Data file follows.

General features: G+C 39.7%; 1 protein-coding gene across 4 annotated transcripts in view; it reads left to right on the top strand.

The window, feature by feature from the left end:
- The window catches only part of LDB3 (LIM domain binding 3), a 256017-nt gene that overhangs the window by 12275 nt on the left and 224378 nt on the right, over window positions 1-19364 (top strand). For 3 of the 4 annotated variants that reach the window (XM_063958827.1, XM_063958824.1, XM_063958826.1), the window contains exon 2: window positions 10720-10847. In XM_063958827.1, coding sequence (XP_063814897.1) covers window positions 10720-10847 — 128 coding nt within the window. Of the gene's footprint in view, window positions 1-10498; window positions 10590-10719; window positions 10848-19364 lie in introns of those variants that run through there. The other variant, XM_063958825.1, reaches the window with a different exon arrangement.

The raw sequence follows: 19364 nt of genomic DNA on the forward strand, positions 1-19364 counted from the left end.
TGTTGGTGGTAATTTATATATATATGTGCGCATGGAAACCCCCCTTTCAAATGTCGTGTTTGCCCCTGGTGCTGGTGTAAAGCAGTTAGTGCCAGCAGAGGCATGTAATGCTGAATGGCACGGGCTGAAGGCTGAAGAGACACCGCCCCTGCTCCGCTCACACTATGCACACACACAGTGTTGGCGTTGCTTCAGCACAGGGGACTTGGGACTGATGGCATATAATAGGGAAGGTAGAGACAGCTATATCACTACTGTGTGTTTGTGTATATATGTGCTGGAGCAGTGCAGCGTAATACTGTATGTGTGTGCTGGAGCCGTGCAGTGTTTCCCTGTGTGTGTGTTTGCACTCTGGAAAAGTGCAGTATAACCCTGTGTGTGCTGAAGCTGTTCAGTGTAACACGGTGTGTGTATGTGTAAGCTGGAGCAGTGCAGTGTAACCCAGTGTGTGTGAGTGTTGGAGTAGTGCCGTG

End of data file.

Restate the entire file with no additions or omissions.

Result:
General features: G+C 39.7%; 1 protein-coding gene across 4 annotated transcripts in view; it reads left to right on the top strand.

The window, feature by feature from the left end:
- The window catches only part of LDB3 (LIM domain binding 3), a 256017-nt gene that overhangs the window by 12275 nt on the left and 224378 nt on the right, over window positions 1-19364 (top strand). For 3 of the 4 annotated variants that reach the window (XM_063958827.1, XM_063958824.1, XM_063958826.1), the window contains exon 2: window positions 10720-10847. In XM_063958827.1, coding sequence (XP_063814897.1) covers window positions 10720-10847 — 128 coding nt within the window. Of the gene's footprint in view, window positions 1-10498; window positions 10590-10719; window positions 10848-19364 lie in introns of those variants that run through there. The other variant, XM_063958825.1, reaches the window with a different exon arrangement.

The raw sequence follows: 19364 nt of genomic DNA on the forward strand, positions 1-19364 counted from the left end.
TGTTGGTGGTAATTTATATATATATGTGCGCATGGAAACCCCCCTTTCAAATGTCGTGTTTGCCCCTGGTGCTGGTGTAAAGCAGTTAGTGCCAGCAGAGGCATGTAATGCTGAATGGCACGGGCTGAAGGCTGAAGAGACACCGCCCCTGCTCCGCTCACACTATGCACACACACAGTGTTGGCGTTGCTTCAGCACAGGGGACTTGGGACTGATGGCATATAATAGGGAAGGTAGAGACAGCTATATCACTACTGTGTGTTTGTGTATATATGTGCTGGAGCAGTGCAGCGTAATACTGTATGTGTGTGCTGGAGCCGTGCAGTGTTTCCCTGTGTGTGTGTTTGCACTCTGGAAAAGTGCAGTATAACCCTGTGTGTGCTGAAGCTGTTCAGTGTAACACGGTGTGTGTATGTGTAAGCTGGAGCAGTGCAGTGTAACCCAGTGTGTGTGAGTGTTGGAGTAGTGCCGTG